Just weeks after the conclusion of a season that featured riveting story lines and soaring interest, the NBA is about to become the second professional sports league since March to shut down operations because its players and owners can’t agree on how to divide league revenue.
If a deal isn’t reached during an 11th-hour negotiating session Thursday, the NBA is expected to lock players out of team facilities in an attempt to force their hand in collective bargaining negotiations, following the lead of NFL owners who imposed a lockout 15 weeks ago.
<:article>But unlike with the NFL’s players and owners, who most experts project will resolve their differences before the start of the upcoming season, the NBA could face a much longer and more painful work stoppage. The two sides remain deeply divided over what percentage of revenue the players should receive, whether teams should have a hard cap on payrolls, and how owners should share their money.
“We may not see movement until it gets close to the end of the year,” said Marc Ganis, president and founder of the Chicago-based sports consulting firm SportsCorp. “Players have been so well paid for so long, they can hold out for longer than most of the other sports. NBA players don’t have the same [financial] issues as NFL players, who are very eager to get back on the field.
“This one is likely to be a long lockout. It could be half a season; it potentially could be a whole season.”
The last NBA lockout, which began in July 1998, did not end until January 1999, and the season was shortened to 50 games.
NBA Commissioner David Stern, deputy commissioner Adam Silver, San Antonio Spurs owner Peter Holt and New York Knicks owner James Dolan are scheduled to meet with NBA Players Association chief Billy Hunter, player representative Derek Fisher and two other NBA players Thursday afternoon in New York. The collective bargaining agreement is set to expire at midnight. Neither side is expected to make major concessions at the meeting.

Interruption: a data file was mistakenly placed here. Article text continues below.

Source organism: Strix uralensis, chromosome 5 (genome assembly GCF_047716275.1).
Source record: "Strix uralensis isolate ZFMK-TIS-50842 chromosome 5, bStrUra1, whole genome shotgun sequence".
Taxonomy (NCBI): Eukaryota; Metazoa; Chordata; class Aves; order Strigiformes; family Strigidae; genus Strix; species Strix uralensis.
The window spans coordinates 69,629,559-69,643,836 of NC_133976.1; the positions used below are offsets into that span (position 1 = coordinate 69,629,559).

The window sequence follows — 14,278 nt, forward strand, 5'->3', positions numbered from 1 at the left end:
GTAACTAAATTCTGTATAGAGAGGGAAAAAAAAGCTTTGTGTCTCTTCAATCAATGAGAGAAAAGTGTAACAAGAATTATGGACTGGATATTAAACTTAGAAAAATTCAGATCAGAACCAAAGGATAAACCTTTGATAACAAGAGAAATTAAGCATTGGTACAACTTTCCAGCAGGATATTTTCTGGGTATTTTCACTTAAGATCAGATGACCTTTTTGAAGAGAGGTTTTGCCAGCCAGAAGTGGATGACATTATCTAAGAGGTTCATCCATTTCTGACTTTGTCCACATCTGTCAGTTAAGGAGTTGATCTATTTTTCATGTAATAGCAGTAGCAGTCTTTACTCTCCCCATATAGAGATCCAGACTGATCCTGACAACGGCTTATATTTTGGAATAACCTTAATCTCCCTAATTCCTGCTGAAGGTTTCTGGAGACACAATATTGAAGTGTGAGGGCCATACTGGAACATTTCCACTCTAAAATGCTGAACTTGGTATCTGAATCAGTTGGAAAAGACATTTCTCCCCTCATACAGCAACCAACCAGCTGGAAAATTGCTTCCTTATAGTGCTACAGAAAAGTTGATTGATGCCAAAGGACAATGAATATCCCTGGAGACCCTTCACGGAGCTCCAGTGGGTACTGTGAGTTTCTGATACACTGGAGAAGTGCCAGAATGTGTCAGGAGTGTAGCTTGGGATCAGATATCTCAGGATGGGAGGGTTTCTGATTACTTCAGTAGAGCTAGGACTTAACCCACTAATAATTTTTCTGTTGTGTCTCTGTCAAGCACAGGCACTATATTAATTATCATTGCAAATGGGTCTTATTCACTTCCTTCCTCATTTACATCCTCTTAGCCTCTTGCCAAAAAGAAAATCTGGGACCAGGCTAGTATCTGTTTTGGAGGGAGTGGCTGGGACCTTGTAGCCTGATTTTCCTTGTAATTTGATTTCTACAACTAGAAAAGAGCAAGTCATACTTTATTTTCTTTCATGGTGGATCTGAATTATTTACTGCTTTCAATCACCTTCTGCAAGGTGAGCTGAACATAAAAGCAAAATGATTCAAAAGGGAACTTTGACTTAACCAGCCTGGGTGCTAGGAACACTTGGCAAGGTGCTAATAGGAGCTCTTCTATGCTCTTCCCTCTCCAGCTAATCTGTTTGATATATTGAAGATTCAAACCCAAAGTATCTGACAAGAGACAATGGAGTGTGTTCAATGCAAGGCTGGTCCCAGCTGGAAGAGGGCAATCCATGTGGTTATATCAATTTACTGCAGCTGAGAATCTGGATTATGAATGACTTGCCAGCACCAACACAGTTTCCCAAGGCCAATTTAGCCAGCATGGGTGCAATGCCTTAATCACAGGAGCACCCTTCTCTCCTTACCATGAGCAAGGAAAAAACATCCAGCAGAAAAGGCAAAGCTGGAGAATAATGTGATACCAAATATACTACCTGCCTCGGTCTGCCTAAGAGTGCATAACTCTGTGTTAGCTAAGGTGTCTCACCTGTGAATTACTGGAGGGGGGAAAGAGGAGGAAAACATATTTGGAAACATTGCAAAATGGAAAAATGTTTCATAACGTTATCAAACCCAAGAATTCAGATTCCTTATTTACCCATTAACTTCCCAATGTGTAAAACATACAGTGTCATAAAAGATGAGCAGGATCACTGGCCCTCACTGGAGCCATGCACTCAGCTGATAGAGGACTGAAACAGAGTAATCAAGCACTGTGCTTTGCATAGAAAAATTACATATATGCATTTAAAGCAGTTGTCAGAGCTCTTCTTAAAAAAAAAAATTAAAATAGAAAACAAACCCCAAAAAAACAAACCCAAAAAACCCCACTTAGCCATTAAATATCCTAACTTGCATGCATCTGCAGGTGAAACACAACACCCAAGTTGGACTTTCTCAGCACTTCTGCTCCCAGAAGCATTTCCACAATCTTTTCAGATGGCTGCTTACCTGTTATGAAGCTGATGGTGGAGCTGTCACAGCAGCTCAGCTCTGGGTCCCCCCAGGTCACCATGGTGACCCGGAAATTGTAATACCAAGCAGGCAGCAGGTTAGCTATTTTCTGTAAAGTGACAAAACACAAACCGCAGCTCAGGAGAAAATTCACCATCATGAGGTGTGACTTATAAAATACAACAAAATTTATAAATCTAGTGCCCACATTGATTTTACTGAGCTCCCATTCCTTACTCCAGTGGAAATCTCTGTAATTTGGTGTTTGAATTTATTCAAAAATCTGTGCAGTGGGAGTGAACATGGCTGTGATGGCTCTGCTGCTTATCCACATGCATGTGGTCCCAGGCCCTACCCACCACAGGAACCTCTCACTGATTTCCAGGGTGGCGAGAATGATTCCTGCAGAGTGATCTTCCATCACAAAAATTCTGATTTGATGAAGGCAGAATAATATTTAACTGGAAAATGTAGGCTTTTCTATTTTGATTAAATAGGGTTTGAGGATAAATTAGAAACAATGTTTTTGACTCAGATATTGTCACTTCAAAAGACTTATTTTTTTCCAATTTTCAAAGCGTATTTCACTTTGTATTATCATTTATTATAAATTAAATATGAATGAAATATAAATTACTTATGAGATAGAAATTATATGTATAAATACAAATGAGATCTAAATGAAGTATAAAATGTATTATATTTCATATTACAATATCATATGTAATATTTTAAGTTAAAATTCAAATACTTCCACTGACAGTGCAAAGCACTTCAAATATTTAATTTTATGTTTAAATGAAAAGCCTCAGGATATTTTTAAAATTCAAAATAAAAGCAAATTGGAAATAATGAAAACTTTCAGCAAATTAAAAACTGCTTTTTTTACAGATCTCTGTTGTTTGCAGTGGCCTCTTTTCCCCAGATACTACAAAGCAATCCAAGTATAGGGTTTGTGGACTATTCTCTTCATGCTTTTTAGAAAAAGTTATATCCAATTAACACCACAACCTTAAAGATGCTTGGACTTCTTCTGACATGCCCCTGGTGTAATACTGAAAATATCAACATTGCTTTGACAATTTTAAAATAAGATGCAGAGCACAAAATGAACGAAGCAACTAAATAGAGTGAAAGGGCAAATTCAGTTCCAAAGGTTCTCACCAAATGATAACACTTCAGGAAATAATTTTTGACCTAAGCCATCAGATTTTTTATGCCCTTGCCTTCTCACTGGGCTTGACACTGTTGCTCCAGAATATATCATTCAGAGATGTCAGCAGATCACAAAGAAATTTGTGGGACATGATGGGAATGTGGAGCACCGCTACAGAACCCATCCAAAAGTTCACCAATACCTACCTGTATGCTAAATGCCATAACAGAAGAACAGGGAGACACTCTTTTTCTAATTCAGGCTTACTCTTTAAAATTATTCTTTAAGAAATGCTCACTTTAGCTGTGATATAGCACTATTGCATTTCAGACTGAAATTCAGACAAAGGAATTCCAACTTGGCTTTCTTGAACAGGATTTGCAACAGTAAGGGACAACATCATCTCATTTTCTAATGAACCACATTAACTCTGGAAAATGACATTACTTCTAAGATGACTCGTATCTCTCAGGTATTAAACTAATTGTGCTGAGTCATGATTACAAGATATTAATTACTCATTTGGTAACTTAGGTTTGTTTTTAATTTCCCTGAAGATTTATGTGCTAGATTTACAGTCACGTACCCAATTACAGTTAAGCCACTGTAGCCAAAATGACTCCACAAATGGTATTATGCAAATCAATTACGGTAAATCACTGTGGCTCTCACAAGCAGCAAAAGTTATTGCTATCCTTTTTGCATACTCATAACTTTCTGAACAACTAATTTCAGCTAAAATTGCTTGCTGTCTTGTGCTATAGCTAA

“Our expectation is go in and move closer to a deal. And, if not get a deal, at least find out where everybody’s position really is,” said Maurice Evans, vice president of the players’ union and Washington Wizards free agent, who will attend Thursday’s meeting. “It really hasn’t been a lot of posturing. They firmly believe what they want to believe, and I feel like we firmly believe what it is we believe — that the system isn’t broken and if we are going to negotiate, we need to negotiate from the current system.”
Though NBA owners turned over their books to the players, the union has disputed the league’s claims that 22 of its 30 teams are losing money. Owners want a new system that includes a hard cap on team payroll — NBA officials have used the term “flex cap” because it would allow for latitude within a prescribed range — and a larger share of the league’s $4 billion in annual revenue.
Ted Leonsis, who just completed his first season as owner of the Washington Wizards, said Monday his team was among those that lost money last year.